In this paper we present an extensive comparison of four different classes of models for daily forecasting of spot electricity prices, including ARMAX, constant and time-varying parameter regression models as well as non linear Markov regime-switching regressions. They are selected for particular reasons related to the emerging body of research on the price formation processes observed in electricity markets. The analyses are conducted for representative trading periods of the day in the UK Power Exchange prompt market, with the price series adjusted for their deterministic components and spikes. They show that relative out-of-sample forecasting performances are distinctly different for each trading period, season and across the actual performance metrics. No model consistently outperforms the others, but the ARMAX approach performs well in most cases and the Diebold and Mariano test indicates that, when it is not the best, the ARMAX model is not statistically different from the best. Nevertheless, we suggest that subtle differences in performance between different methods under different conditions are consistent with the apparent variations in the price formation processes by time of day and by season. We conclude with some observations on the disparities between the model specifications appropriate for understanding in-sample price formation and those for accurate out-of-sample predictions.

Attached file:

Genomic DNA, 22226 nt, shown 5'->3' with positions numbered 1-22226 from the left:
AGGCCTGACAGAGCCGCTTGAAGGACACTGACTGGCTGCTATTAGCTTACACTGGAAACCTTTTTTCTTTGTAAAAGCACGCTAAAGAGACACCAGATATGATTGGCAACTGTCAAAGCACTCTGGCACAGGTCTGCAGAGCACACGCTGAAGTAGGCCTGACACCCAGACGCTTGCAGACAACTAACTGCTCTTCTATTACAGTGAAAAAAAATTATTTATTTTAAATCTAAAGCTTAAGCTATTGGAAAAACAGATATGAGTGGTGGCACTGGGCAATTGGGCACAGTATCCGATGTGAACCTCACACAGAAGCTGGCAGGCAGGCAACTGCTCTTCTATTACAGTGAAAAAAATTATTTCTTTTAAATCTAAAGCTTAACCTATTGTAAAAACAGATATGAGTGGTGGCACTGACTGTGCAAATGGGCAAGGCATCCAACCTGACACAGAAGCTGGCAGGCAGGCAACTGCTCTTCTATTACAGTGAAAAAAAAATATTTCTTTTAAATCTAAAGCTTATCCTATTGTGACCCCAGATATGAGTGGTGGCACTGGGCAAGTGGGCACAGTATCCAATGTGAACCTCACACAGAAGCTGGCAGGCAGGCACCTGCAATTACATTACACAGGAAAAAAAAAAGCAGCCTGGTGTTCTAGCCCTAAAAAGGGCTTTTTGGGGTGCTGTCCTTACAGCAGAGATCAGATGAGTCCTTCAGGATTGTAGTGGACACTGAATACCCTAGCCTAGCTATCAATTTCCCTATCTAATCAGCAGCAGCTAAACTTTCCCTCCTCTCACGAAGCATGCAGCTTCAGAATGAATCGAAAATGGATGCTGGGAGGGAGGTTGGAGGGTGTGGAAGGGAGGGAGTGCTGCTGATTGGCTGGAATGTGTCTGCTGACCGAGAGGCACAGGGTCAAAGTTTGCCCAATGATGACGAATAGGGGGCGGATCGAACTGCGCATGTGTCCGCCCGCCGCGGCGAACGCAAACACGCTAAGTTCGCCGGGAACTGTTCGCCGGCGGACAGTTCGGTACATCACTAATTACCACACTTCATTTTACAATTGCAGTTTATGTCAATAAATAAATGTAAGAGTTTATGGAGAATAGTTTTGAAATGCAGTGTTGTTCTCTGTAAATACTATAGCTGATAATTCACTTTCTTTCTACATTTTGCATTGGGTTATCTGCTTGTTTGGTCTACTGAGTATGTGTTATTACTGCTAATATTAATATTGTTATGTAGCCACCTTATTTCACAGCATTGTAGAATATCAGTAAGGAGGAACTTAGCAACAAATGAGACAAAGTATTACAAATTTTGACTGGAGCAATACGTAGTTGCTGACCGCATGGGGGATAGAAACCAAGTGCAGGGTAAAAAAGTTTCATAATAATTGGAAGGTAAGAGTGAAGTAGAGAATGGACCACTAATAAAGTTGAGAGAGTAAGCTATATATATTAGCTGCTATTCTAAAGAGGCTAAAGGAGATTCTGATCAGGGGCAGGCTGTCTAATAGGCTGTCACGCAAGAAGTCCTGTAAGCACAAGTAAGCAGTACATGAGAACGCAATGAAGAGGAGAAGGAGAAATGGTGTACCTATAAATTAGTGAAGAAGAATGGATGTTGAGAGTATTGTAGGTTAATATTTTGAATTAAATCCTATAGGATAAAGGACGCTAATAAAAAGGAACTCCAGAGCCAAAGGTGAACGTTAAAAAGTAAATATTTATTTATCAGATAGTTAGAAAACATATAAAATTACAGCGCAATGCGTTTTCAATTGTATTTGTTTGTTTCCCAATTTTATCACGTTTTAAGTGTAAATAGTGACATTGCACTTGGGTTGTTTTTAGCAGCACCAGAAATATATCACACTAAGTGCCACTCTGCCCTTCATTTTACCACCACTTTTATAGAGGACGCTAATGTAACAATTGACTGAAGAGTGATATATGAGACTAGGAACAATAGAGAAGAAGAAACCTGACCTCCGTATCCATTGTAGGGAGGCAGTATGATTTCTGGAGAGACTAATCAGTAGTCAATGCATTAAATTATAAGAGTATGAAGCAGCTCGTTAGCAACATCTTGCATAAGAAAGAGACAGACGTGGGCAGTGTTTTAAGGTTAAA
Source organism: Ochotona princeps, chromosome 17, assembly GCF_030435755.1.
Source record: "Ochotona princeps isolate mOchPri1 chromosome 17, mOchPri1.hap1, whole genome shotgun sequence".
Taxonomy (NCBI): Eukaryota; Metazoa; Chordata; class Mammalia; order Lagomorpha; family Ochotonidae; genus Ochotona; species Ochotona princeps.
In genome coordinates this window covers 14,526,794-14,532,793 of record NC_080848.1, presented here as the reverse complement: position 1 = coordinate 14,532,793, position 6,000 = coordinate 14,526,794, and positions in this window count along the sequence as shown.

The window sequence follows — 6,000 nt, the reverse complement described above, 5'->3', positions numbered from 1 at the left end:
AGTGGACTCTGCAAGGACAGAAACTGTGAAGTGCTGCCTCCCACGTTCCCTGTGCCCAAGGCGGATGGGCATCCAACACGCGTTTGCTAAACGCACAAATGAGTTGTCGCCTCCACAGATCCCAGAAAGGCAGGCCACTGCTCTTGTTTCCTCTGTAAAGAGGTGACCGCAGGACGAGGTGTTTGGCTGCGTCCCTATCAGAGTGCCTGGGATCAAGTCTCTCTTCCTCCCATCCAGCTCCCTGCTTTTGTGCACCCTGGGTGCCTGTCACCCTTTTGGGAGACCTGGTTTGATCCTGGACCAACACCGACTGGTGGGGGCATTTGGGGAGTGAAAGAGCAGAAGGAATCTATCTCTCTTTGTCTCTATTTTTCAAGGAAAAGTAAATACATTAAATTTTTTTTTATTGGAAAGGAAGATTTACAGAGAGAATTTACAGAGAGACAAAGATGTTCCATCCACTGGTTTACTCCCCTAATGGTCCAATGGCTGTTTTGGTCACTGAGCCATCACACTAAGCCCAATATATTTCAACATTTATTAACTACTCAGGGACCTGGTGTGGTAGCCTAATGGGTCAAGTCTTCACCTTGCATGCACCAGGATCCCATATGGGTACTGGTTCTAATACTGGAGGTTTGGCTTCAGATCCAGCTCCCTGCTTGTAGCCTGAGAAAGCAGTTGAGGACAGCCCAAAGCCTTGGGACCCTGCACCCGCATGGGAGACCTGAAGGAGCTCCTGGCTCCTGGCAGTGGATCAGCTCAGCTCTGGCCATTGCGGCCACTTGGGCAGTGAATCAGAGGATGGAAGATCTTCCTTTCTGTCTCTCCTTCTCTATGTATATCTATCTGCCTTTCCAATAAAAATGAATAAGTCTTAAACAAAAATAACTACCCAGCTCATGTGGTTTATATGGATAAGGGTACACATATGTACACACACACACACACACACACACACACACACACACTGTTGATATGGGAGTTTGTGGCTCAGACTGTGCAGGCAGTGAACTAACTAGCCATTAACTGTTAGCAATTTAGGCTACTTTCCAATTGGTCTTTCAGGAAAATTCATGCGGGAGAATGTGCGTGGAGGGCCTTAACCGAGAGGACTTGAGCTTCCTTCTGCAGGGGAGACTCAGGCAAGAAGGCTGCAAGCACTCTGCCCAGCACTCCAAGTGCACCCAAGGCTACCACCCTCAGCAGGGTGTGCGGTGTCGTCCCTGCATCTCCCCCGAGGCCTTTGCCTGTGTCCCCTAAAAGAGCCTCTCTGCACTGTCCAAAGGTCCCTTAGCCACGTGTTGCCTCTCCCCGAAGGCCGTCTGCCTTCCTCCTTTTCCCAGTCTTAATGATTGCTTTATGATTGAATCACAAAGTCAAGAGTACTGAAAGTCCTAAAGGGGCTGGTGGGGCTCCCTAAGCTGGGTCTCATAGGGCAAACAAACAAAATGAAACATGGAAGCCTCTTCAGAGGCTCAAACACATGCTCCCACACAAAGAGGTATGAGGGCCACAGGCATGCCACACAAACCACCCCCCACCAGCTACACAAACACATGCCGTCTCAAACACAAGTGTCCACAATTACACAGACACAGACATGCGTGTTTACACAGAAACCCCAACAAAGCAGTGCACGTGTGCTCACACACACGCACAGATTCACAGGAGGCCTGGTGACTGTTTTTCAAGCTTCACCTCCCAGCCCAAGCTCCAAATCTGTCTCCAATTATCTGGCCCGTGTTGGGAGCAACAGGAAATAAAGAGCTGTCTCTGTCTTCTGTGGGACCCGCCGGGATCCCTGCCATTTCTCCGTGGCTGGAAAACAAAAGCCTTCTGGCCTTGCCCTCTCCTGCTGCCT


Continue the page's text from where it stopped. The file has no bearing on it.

The Forecasting Accuracy of Electricity Price Formation Models.

Nan, Fany;Bordignon, Silvano;Lisi, Francesco
2010

Abstract

In this paper we present an extensive comparison of four different classes of models for daily forecasting of spot electricity prices, including ARMAX, constant and time-varying parameter regression models as well as non linear Markov regime-switching regressions. They are selected for particular reasons related to the emerging body of research on the price formation processes observed in electricity markets. The analyses are conducted for representative trading periods of the day in the UK Power Exchange prompt market, with the price series adjusted for their deterministic components and spikes. They show that relative out-of-sample forecasting performances are distinctly different for each trading period, season and across the actual performance metrics. No model consistently outperforms the others, but the ARMAX approach performs well in most cases and the Diebold and Mariano test indicates that, when it is not the best, the ARMAX model is not statistically different from the best. Nevertheless, we suggest that subtle differences in performance between different methods under different conditions are consistent with the apparent variations in the price formation processes by time of day and by season. We conclude with some observations on the disparities between the model specifications appropriate for understanding in-sample price formation and those for accurate out-of-sample predictions.
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Utilizza questo identificativo per citare o creare un link a questo documento: http://hdl.handle.net/11577/3442449
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